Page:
- Avoid living near a mobile phone masts or radio/TV transmitters.
- Avoid using cordless phones, especially DECT phones as these transmit radiation even when not in use.
- Avoid using wireless baby monitors or wireless security systems, where possible hard wire them in.
- Where possible do not use wireless routers - use CAT5 cable.
- Where possible use your mobile phone on hands free but without a Bluetooth headset. Aviod using a mobile phone in your car without an external antenna as the radio waves will be reflected back at you from the metal chassis. If your phone has poor signal in the car an external antenna should improve your call quality too.
- Only use a mobile phone or cordless phone for emergency calls only, use a corded phone for all regular conversations. Avoid using a mobile phone if pregnant and do not allow a child under 16 to use a mobile phone at all.
- Try not to keep your mobile phone in the same pocket all the time, if possible keep it away from the body in a bag or on a desk. Otherwise rotate it around the body.
- Avoid using the Microwave, it doesn't do anything good for your food anyway and will flood adjacent rooms with radiation.
- Minimise the number of electronic devices around your bed, this can include lights, alarm clocks, telephones, extension cords and electric blankets. Battery operated devices such as an alarm clock are good replacements.
- Make sure you don't sleep near your fuse box or distribution box.
- Avoid living near or under high voltage power lines. The same goes for electric sub-stations and transformers.
- Avoid all unnecessary exposure to x-rays and CT scans.
- Drive cars that have low electro magnetic fields.
- Make sure electronic devices are grounded (this is not such a problem in the UK as we have three pronged plugs unlike the rest of Europe and America).
- Avoid using a dimmer switch in the house as these emit high magnetic fields and cause dirty electricity.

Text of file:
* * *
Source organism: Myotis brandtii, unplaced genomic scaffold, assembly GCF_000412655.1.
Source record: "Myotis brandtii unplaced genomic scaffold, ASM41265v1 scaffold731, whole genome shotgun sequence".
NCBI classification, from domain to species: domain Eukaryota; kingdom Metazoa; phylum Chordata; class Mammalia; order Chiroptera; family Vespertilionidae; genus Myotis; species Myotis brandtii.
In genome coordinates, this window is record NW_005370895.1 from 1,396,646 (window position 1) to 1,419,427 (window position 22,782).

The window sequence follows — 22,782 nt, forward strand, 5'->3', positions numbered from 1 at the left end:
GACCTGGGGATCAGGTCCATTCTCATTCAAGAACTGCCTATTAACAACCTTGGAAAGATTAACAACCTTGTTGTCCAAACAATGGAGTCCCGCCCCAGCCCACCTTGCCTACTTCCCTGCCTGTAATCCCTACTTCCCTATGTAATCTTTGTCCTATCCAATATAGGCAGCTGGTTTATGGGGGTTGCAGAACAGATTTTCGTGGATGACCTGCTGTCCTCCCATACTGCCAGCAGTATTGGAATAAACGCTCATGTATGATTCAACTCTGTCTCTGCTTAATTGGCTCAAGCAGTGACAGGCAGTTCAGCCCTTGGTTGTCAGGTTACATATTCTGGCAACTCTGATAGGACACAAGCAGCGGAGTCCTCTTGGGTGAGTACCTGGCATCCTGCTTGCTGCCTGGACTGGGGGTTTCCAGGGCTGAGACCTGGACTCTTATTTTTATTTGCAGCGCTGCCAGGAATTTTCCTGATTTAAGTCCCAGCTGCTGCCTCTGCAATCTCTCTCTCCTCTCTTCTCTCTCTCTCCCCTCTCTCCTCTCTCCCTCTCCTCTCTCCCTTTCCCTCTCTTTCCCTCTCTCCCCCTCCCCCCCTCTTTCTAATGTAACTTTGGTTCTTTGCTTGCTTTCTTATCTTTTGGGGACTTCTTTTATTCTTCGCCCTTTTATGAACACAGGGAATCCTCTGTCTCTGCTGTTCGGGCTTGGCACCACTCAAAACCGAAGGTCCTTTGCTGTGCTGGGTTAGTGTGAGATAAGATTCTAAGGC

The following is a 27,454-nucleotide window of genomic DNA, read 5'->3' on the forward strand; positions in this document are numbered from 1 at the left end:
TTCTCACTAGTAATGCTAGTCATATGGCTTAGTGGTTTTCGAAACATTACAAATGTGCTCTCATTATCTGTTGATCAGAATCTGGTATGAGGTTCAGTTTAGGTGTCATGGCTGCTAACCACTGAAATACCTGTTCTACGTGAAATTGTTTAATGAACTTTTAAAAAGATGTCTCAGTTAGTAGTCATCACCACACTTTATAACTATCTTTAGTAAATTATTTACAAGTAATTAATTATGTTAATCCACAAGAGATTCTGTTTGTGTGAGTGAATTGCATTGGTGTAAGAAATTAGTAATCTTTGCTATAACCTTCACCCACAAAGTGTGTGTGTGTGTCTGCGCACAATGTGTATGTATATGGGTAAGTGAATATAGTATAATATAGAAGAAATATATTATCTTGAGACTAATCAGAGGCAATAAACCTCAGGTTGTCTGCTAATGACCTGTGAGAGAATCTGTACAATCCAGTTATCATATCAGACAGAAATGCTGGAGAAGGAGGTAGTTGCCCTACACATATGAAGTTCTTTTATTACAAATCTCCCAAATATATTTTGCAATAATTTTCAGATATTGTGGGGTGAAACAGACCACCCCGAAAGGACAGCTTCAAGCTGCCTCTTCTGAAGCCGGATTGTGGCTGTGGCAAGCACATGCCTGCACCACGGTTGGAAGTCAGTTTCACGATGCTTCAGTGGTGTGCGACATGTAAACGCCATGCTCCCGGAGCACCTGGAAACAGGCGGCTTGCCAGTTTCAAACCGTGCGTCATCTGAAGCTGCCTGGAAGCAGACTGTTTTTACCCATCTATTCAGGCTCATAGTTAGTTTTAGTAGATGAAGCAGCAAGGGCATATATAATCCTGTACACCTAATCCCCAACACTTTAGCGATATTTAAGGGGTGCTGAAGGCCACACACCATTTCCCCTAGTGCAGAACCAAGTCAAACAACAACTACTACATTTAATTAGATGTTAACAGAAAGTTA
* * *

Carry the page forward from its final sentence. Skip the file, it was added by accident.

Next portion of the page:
This article from Safe Living Technologies provides a lot more detail about how to cut down your exposure to EMR.
Most successful Actors & Actresses at the Oscars
The 2019 Oscars is fast-approaching with the 91st Academy Awards taking place in under a week. Undoubtedly, the most highly-anticipated event of awards season, winning a little gold man can do wonders to propel an actor’s career – or further highlight why they are the biggest in the industry. With Best Actor and Best Actress the most sought-after titles, we take a look back at those with the most success.
Most successful actor
With six nominations and three wins (all for Best Actor), Daniel Day-Lewis is the most successful actor at the Oscars. With a career spanning five decades, it wasn’t until the ‘90s that Day-Lewis received his first nomination (and win) for his role in My Left Foot in 1990. In 1994, he lost out to Tom Hanks and tasted defeat again in 2003 to Adrien Brody – before two wins in 2008 (There Will Be Blood) and 2013 (Lincoln). He lost out again at last year’s awards to Gary Oldman, but has a 50%-win rate and is the most successful actor, so we’re sure he doesn’t mind.
Most successful actress
In her 66-year career, Katharine Hepburn is the most successful actress in Oscar history – with four wins under her belt (all in the Best Actress category) and a massive 12 nominations. Like Day-Lewis, Hepburn won her first award with her very first nomination – in 1934 for Morning Glory. After several nominations without success, the ‘60s were her best years, winning back-to-back awards in 1968 (Guess Who’s Coming to Dinner) and ’69 (The Lion in Winter) – the latter being the most memorable, as she shared the win with Barbra Streisand. As well as holding the record for the most Academy Awards, Hepburn also holds the record for the longest time span between first and last nominations (48 years).
Other successful actors & actresses